Four blokes at the Oaks

I’ve now been in every enclosure at Epsom racecourse. Granted, as bucket list-ticks go, this would rank a little below hang-gliding down the Grand Canyon or slamming a Ferrari around Silverstone. But then again I’m not very good with heights and I don’t drive.  

Ladies Day at the Derby meeting is a favourite day out and one with a rich history for the lads. Catching the Oaks card from the Lonsdale Pedestrians completed the nap hand at this fine track. The enclosure was a right bastard to find though. None of the stewards had a clue. First I went under the track via a foot tunnel, then sent left past the funfair and into a gravelly coach park. That was clearly all wrong. I retraced my steps and struck determinedly right, which was right. Eventually I snaked my way round the back of various pavilions and found the entrance that was no more than a gap in the chain link fence, policed by a steward with a cash apron round his middle. Very low tech. I put away my contactless credit card.

The Lonsdale, it became apparent, was really where all the vintage open top double-decker buses parked up. They had disgorged corporate jolly-seekers into private gazebos erected at the front, with pretty trestle tables straining under the weight of prawn vol-au-vents, cucumber sandwiches and high-end picnic food. I was taking in this charming scene, strolling down the side of the track when the lads hailed me with chuckles of derision at my lack of alertness. Bryn, Nick and Bacchy had been there about twenty minutes and I was soon joining them in Doom Bars.

The enclosure had a strange aspect. The ground fell away towards us from the main stands on the posh side of the course, continuing the uniquely testing adverse camber up the home straight. This meant we were looking up at the track. I commented that you’d be able to see the horse’s knackers, such was the odd angle. Bacchy muttered into his pint a derisory comment about “the Oaks being for fillies, Davoski”. Yes, yes, I know.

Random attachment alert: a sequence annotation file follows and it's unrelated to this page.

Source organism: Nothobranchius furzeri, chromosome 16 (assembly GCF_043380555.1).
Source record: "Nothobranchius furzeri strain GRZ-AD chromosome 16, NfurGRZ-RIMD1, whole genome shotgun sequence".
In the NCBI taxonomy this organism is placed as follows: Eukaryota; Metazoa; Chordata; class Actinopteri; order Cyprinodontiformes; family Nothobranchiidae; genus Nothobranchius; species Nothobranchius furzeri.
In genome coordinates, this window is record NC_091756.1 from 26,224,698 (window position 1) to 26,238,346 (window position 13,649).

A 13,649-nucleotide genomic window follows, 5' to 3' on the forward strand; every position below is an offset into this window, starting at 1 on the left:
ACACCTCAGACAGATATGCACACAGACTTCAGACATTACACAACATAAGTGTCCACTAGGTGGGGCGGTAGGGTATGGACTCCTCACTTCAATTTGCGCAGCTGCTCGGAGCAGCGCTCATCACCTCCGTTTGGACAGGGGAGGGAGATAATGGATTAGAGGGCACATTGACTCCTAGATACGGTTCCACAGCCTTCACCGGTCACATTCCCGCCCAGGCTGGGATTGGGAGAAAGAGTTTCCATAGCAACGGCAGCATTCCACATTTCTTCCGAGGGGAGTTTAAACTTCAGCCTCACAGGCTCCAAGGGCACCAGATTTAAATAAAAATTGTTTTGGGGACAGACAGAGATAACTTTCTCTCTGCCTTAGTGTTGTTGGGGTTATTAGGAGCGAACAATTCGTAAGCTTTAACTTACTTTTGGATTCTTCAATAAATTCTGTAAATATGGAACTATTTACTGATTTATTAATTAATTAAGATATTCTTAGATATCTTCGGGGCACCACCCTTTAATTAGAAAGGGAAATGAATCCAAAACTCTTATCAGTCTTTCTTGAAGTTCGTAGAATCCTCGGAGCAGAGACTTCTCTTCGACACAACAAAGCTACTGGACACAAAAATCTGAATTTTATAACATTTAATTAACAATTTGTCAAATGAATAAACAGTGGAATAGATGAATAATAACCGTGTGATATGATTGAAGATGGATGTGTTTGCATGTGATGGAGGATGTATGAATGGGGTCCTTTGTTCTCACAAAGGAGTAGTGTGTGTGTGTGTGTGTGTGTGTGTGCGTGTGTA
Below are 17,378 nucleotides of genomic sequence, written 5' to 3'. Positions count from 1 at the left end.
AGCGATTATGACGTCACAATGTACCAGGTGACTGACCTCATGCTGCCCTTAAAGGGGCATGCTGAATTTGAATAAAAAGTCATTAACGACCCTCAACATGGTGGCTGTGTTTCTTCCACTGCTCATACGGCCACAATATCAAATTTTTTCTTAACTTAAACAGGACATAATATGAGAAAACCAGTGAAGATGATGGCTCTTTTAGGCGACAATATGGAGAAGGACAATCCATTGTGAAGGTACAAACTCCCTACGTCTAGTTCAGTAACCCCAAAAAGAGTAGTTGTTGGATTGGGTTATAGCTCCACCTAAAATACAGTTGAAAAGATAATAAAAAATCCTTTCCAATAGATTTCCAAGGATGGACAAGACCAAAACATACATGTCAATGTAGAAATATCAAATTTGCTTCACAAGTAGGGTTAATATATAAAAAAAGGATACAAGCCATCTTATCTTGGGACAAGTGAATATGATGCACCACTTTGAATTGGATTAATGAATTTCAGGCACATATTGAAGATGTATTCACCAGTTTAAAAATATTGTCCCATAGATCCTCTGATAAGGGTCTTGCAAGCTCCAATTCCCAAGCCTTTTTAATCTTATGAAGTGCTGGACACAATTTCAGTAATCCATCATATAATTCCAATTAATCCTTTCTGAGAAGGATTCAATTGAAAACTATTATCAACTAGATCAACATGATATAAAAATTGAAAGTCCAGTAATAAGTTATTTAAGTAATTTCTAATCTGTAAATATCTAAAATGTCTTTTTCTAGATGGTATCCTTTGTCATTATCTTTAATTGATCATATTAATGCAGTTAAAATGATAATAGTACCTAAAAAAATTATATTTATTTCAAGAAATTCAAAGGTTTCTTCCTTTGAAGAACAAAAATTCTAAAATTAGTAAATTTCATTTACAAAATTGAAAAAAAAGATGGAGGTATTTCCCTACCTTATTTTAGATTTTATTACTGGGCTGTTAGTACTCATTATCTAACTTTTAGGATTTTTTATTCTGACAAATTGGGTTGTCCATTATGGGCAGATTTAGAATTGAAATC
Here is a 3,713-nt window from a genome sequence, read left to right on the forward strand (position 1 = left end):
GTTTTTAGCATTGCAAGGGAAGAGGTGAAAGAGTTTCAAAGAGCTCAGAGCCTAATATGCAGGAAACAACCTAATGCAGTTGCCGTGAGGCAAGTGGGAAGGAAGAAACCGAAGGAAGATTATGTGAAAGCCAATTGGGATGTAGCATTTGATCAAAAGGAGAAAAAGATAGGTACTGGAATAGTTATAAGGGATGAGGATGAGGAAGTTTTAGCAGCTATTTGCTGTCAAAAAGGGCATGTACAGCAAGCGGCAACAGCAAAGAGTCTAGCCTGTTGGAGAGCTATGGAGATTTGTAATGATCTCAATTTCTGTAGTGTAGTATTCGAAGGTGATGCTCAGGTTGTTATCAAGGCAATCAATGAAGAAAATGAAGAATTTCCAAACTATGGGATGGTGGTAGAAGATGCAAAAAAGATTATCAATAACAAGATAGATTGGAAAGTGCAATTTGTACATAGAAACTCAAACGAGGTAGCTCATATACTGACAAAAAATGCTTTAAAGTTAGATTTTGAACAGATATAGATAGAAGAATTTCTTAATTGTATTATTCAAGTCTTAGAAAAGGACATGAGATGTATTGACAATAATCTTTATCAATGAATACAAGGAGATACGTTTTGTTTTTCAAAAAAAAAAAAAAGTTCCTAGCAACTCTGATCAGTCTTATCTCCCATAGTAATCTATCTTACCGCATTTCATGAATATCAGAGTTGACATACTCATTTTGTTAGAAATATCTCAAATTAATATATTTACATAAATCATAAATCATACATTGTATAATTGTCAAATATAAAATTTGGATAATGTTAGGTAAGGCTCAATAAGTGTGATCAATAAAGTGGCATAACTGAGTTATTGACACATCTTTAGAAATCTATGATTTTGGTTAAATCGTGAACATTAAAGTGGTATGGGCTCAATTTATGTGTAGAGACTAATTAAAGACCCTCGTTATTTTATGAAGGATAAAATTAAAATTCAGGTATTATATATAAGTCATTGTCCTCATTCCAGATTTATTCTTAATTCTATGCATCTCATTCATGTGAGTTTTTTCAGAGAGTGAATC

We were in good company over here. A dead ringer for Kid Creole and at least two of his Coconuts wandered past a few minutes later. Floppy fedoras, white tailored jackets and bright neckties. Maybe they were the lookey-likey entertainment in a corporate tent later. They left before the last, accompanied by tuneful strains of ‘Oh Annie, I’m not your Daddy’ from our approximate location.

The Doom Bar bar was housed in a polished aluminium airstream caravan conversion and stood next to it was a little two-wheeler extension purveying German sausages. Perfect to wash down the beer, though the frankfurter and chilli combi I opted for was perhaps unwise. The bratwurst would have been a better alternative.  

Later on in the afternoon, Bacchy unveiled his carefully honed technique of minesweeping unwanted and discarded corporate booty. His first sortie turned up a bottle of Faustino IV vino tinto from under the noses of a gaggle of lairy city bankers. I couldn’t for the life of me work out how he was getting away with it. After the last, I played his wingman, stood as a diversion near a bin full of expense-account fizz, pretending to text. I was so engrossed in my role that a good few seconds had passed before I clocked that Bacchy had rejoined the other two with a half-full bottle of Prosecco sticking out of his jacket pocket.

There was no such smash and grab on in the races. A winner in the first on the head-bob for me and Bryn suggested the makings of a good day. That was as good as it got. I’d shouted out Legendary Lunch as the winner about two furlongs from home. Ridiculously early. Blue Jacket screamed down the outside  and looked for all money  like he’d won. The replay confirmed that it was the Hannon horse that had held on by a lucky short head.